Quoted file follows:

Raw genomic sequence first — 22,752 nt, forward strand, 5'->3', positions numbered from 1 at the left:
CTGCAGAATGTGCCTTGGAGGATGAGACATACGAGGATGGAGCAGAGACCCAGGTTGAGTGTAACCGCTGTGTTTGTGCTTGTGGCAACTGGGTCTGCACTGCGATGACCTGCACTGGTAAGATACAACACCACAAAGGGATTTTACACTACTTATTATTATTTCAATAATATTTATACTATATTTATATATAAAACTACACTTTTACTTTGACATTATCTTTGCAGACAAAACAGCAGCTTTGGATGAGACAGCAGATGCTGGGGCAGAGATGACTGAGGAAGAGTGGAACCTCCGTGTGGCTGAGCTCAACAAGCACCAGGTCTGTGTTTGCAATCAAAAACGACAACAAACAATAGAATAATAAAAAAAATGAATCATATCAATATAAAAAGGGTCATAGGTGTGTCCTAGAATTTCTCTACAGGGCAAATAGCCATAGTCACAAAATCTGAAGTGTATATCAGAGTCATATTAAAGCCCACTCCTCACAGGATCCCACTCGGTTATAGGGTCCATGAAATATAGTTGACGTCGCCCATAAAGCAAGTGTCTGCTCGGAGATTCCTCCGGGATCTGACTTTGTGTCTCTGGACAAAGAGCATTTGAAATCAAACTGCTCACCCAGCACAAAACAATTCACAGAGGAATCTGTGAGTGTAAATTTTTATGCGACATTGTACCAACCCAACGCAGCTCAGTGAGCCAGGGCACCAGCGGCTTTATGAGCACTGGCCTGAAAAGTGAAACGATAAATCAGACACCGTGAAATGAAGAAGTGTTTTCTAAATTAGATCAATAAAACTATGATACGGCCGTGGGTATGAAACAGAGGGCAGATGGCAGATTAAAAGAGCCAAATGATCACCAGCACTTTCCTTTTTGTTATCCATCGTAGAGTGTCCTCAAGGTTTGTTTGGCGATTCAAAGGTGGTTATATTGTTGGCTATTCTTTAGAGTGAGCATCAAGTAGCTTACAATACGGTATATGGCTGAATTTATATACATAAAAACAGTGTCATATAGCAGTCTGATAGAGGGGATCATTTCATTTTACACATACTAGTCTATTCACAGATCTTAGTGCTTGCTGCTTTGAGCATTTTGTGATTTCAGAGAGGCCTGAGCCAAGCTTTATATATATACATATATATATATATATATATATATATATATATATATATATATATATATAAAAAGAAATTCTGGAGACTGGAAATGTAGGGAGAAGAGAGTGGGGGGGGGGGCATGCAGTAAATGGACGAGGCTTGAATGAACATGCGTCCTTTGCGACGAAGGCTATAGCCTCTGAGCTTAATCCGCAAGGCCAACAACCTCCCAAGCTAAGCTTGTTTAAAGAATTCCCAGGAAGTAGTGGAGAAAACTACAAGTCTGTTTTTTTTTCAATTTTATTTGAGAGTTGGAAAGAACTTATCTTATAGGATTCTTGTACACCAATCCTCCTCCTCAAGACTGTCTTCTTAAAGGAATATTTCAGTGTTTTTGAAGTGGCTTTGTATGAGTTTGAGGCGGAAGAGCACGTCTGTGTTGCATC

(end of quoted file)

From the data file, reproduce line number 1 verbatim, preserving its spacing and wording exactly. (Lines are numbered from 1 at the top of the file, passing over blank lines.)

Raw genomic sequence first — 22,752 nt, forward strand, 5'->3', positions numbered from 1 at the left: